What are constraints? Explain different types of constraints.

Posted on by Ghost |

Constraints enable the RDBMS enforce the integrity of the database automatically, without needing you to create triggers, rule or defaults.

Types of constraints: 

  • ·  PRIMARY KEY

  •   UNIQUE

  • ·  FOREIGN KEY

  • ·  CHECK

  • ·  NOT NULL

A PRIMARY KEY constraint is a unique identifier for a row within a database table. Every table should have a primary key constraint to uniquely identify each row and only one primary key constraint can be created for each table. The primary key constraints are used to enforce entity integrity.

A UNIQUE constraint enforces the uniqueness of the values in a set of columns, so no duplicate values are entered. The unique key constraints are used to enforce entity integrity as the primary key constraints.

A FOREIGN KEY constraint prevents any actions that would destroy link between tables with the corresponding data values. A foreign key in one table points to a primary key in another table. Foreign keys prevent actions that would leave rows with foreign key values when there are no primary keys with that value. The foreign key constraints are used to enforce referential integrity.

A CHECK constraint is used to limit the values that can be placed in a column. The check constraints are used to enforce domain integrity.

A NOT NULL constraint enforces that the column will not accept null values. The not null constraints are used to enforce domain integrity, as the check constraints.

You can create constraints when the table is created, as part of the table definition by using the CREATE TABLE statement.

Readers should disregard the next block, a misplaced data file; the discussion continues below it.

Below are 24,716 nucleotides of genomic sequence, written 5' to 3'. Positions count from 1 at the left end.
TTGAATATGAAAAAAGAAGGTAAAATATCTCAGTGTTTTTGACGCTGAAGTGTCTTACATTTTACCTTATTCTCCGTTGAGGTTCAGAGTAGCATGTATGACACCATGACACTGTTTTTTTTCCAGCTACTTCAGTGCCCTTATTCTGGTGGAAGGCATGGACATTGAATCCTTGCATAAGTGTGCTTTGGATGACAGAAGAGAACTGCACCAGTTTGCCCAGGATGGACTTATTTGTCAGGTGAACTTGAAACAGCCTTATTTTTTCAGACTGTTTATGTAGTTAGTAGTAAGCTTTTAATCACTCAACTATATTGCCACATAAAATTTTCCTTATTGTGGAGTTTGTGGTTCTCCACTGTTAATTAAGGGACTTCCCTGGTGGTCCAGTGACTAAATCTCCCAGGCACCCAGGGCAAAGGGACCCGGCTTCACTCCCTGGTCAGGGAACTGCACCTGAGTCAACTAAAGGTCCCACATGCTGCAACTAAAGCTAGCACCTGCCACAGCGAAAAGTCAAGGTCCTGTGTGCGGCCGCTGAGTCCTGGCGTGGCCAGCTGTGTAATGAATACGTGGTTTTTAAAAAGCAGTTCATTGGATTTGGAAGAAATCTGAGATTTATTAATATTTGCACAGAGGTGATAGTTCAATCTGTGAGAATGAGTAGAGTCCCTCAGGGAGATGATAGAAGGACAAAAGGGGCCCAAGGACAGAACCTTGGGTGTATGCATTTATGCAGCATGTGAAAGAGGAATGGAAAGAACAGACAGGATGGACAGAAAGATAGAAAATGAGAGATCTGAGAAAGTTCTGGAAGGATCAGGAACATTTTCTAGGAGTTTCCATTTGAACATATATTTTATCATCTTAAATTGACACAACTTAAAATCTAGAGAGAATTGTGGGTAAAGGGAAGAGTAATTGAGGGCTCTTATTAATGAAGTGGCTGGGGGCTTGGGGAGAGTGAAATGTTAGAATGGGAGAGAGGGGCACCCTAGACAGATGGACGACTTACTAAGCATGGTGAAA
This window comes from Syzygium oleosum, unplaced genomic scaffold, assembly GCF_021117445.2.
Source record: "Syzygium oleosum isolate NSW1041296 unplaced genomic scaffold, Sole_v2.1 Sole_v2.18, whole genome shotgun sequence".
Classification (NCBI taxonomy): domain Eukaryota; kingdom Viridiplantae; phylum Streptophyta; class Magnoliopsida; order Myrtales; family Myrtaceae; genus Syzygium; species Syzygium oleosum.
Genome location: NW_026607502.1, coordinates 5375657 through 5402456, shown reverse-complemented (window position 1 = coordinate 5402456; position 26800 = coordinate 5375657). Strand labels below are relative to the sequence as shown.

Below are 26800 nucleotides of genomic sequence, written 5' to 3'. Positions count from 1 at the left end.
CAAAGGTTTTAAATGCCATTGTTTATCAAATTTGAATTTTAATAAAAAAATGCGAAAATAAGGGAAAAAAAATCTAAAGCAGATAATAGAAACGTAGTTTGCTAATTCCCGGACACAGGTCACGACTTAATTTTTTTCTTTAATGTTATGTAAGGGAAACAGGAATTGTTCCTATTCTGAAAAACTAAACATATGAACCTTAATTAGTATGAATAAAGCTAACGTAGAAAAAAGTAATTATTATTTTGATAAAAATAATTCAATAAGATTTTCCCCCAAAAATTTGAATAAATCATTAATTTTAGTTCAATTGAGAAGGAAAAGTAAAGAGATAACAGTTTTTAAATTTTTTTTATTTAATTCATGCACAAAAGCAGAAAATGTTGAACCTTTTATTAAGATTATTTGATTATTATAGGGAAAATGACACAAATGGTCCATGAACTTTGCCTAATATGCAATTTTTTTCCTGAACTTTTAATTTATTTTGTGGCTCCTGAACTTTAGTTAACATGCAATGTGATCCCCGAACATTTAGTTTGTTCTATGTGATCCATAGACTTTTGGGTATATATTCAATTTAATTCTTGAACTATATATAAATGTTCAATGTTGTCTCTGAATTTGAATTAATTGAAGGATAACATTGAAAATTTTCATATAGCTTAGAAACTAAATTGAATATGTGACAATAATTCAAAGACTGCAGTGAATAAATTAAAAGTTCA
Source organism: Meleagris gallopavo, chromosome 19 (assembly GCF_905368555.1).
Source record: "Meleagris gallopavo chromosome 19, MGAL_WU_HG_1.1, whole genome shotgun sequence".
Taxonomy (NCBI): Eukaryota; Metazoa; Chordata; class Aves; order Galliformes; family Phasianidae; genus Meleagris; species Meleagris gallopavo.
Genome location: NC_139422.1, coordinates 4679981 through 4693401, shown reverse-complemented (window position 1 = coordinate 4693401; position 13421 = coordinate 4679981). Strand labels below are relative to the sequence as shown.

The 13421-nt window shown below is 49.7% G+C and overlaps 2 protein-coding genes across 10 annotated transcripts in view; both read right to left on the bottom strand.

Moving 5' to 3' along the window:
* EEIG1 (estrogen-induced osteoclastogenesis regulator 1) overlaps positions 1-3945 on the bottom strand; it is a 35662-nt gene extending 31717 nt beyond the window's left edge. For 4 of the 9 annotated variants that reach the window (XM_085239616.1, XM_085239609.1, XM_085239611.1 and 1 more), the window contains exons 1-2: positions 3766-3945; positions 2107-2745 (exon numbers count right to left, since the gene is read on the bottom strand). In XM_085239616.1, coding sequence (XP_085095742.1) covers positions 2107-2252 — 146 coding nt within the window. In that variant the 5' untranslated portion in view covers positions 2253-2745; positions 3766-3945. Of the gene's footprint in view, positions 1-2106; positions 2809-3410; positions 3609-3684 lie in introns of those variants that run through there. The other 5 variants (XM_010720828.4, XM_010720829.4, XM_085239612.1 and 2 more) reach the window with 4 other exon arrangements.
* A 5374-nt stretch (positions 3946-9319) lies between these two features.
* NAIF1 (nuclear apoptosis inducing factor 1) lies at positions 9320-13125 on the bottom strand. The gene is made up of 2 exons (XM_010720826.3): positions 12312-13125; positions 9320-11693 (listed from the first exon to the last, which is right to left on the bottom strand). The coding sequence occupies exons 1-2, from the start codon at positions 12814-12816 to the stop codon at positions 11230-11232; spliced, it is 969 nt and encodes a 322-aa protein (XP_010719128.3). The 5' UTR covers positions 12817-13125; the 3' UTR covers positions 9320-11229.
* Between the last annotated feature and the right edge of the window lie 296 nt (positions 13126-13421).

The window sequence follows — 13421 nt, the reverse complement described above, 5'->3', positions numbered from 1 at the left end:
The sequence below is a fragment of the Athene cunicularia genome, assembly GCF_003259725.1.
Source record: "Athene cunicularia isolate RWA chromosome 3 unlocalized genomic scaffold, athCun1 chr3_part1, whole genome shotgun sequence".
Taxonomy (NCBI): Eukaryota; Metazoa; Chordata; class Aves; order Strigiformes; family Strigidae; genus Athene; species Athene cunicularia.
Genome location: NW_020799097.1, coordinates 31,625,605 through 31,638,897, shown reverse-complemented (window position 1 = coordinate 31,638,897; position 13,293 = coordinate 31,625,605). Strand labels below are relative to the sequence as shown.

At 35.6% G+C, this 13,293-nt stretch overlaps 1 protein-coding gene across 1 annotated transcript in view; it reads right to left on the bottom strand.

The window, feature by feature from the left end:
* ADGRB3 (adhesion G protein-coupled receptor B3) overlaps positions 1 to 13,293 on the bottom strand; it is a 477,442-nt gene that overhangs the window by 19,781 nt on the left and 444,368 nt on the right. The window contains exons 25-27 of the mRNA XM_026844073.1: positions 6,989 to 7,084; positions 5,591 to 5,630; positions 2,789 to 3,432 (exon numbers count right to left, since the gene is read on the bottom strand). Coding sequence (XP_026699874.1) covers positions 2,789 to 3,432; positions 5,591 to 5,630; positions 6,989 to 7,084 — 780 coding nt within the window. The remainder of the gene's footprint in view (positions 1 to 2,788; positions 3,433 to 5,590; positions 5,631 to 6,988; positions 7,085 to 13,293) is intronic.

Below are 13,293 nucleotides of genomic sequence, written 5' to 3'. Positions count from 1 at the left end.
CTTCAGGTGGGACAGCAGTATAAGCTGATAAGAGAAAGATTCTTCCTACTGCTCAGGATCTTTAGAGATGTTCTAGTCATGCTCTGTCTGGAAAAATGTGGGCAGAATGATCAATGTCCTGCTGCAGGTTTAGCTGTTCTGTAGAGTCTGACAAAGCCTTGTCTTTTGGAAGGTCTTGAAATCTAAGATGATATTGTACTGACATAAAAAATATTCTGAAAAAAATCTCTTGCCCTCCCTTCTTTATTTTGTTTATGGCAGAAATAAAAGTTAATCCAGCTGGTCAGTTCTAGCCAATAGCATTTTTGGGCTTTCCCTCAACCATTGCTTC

Examples
The following example creates a check_sale CHECK constraint on an employee table:
CREATE TABLE employee(
   EmployeeId INT NOT NULL,
   LName VARCHAR(30) NOT NULL,
   FName VARCHAR(30) NOT NULL,
   Address VARCHAR(100) NOT NULL,
   HireDate DATETIME NOT NULL,
   Salary MONEY NOT NULL CONSTRAINT check_sale CHECK (salary > 0)
)
You can add constraints to an existing table by using the ALTER TABLE statement. The following example adds a pk_employee primary key constraint on an employee table:
ALTER TABLE employee
ADD CONSTRAINT pk_employee PRIMARY KEY (EmployeeId)
You can add the primary or unique key constraint into an existing table only when there are no duplicate rows in the table. You can drop constraints in an existing table by using the ALTER TABLE statement. The following example drops the pk_employee primary key constraint in the employee table:
ALTER TABLE employee
DROP CONSTRAINT pk_employee
Sometimes you need to perform some actions that require the FOREIGN KEY or CHECK constraints be disabled, for example, your company do not hire foreign employees, you made the appropriate constraint, but the situation was changed and your boss need to hire the foreign employee, but only this one. In this case, you need to disable the constraint by using the ALTER TABLE statement. After these actions will be performed, you can re-enable the FOREIGN KEY and CHECK constraints by using the ALTER TABLE statement.

The following example disables the check_sale constraint in the employee table and enables this constraint later:
-- disable the check_sale constraint in the employee table
ALTER TABLE employee NOCHECK CONSTRAINT check_sale

-- enable the check_sale constraint in the employee table
ALTER TABLE employee CHECK CONSTRAINT check_sale